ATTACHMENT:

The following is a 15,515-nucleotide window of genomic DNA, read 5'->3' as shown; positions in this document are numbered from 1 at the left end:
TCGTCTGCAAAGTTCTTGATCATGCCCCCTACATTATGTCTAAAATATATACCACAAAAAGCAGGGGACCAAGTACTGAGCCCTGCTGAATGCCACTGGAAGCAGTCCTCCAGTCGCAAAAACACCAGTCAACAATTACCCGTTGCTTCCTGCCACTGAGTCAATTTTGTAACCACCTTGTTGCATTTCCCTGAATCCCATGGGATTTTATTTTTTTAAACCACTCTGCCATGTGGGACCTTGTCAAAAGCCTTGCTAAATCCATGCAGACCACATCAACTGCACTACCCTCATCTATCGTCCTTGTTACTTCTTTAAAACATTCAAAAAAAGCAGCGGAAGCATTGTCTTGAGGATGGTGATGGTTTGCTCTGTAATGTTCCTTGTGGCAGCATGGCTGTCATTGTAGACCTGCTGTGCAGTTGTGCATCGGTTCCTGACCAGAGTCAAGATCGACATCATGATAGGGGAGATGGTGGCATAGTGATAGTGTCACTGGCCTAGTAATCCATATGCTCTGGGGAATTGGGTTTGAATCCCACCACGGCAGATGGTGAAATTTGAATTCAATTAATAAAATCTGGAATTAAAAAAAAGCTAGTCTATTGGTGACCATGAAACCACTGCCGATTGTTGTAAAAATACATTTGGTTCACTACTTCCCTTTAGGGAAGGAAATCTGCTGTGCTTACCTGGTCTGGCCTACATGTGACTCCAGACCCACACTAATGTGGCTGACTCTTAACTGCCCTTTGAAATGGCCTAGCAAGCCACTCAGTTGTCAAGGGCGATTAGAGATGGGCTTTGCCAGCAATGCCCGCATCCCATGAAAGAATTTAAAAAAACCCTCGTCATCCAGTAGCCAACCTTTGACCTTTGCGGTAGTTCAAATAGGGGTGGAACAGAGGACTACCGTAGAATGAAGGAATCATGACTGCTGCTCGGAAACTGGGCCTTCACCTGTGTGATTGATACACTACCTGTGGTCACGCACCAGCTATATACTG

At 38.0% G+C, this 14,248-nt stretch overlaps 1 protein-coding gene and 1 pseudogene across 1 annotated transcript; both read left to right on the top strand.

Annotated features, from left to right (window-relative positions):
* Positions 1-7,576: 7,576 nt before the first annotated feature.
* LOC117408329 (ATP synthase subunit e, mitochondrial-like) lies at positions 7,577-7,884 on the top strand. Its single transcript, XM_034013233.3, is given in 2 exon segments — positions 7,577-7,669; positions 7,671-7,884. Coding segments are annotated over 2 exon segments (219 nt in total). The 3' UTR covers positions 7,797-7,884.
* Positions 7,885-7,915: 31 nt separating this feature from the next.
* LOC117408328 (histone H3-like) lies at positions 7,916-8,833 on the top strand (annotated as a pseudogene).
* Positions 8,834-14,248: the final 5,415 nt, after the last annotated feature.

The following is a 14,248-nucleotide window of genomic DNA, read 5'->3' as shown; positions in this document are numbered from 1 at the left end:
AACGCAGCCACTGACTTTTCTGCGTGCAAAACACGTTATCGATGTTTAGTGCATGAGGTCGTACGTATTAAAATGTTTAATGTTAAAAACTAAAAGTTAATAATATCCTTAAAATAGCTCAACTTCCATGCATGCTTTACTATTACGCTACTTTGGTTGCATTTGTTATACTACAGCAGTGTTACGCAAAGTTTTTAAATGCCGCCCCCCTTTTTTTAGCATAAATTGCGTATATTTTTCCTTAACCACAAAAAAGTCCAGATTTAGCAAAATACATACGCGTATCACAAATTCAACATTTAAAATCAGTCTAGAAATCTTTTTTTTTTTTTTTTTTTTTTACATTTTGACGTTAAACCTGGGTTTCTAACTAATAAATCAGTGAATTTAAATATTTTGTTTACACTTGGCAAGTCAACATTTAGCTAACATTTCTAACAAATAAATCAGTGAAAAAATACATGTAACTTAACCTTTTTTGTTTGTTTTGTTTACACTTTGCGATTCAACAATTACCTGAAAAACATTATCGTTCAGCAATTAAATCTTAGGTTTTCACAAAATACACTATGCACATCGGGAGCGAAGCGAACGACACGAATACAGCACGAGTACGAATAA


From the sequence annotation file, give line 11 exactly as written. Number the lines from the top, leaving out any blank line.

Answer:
AACGCAGCCACTGACTTTTCTGCGTGCAAAACACGTTATCGATGTTTAGTGCATGAGGTCGTACGTATTAAAATGTTTAATGTTAAAAACTAAAAGTTAATAATATCCTTAAAATAGCTCAACTTCCATGCATGCTTTACTATTACGCTACTTTGGTTGCATTTGTTATACTACAGCAGTGTTACGCAAAGTTTTTAAATGCCGCCCCCCTTTTTTTAGCATAAATTGCGTATATTTTTCCTTAACCACAAAAAAGTCCAGATTTAGCAAAATACATACGCGTATCACAAATTCAACATTTAAAATCAGTCTAGAAATCTTTTTTTTTTTTTTTTTTTTTTACATTTTGACGTTAAACCTGGGTTTCTAACTAATAAATCAGTGAATTTAAATATTTTGTTTACACTTGGCAAGTCAACATTTAGCTAACATTTCTAACAAATAAATCAGTGAAAAAATACATGTAACTTAACCTTTTTTGTTTGTTTTGTTTACACTTTGCGATTCAACAATTACCTGAAAAACATTATCGTTCAGCAATTAAATCTTAGGTTTTCACAAAATACACTATGCACATCGGGAGCGAAGCGAACGACACGAATACAGCACGAGTACGAATAA